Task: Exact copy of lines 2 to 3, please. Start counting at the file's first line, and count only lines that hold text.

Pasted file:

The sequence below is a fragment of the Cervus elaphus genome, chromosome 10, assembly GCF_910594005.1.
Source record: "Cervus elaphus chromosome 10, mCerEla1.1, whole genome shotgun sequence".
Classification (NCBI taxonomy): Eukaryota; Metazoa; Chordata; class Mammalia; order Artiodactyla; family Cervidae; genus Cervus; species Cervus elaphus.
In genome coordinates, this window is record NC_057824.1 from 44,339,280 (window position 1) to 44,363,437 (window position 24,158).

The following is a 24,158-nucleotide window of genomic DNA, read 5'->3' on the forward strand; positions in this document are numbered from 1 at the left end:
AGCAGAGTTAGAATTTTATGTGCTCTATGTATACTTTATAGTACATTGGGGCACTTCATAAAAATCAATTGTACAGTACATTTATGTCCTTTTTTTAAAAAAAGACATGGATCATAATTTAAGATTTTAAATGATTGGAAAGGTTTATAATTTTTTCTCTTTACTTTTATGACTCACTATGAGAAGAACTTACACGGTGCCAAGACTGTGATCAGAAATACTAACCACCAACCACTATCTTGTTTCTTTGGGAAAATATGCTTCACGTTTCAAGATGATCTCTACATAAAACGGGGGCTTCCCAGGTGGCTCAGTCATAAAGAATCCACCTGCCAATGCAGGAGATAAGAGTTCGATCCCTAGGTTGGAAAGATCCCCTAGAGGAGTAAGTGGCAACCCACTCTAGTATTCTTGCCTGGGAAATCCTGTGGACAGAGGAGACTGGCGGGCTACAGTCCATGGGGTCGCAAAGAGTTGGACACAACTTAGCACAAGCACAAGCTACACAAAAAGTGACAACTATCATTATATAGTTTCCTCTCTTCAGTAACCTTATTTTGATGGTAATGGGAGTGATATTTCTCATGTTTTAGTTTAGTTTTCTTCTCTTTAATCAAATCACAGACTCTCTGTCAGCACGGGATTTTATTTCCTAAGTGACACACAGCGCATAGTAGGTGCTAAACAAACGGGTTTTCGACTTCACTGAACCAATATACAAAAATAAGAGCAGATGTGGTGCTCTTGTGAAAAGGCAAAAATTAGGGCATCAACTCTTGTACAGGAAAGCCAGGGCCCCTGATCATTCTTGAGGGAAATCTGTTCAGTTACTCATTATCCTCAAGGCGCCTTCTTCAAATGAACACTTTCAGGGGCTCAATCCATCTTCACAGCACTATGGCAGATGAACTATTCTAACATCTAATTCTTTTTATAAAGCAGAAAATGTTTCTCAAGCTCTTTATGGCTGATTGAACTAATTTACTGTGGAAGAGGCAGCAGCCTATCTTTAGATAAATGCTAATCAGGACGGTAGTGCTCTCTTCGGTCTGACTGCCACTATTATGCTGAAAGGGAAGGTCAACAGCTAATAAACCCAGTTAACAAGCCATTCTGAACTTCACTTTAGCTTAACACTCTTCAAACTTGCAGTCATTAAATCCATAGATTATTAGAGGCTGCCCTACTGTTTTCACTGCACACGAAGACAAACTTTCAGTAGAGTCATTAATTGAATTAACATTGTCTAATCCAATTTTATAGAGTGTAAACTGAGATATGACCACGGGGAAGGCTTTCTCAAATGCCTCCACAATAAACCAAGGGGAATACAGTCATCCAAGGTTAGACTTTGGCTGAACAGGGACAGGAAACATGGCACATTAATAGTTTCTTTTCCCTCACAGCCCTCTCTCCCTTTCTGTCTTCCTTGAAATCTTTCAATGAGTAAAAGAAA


Source record: "Cervus elaphus chromosome 10, mCerEla1.1, whole genome shotgun sequence".
Classification (NCBI taxonomy): Eukaryota; Metazoa; Chordata; class Mammalia; order Artiodactyla; family Cervidae; genus Cervus; species Cervus elaphus.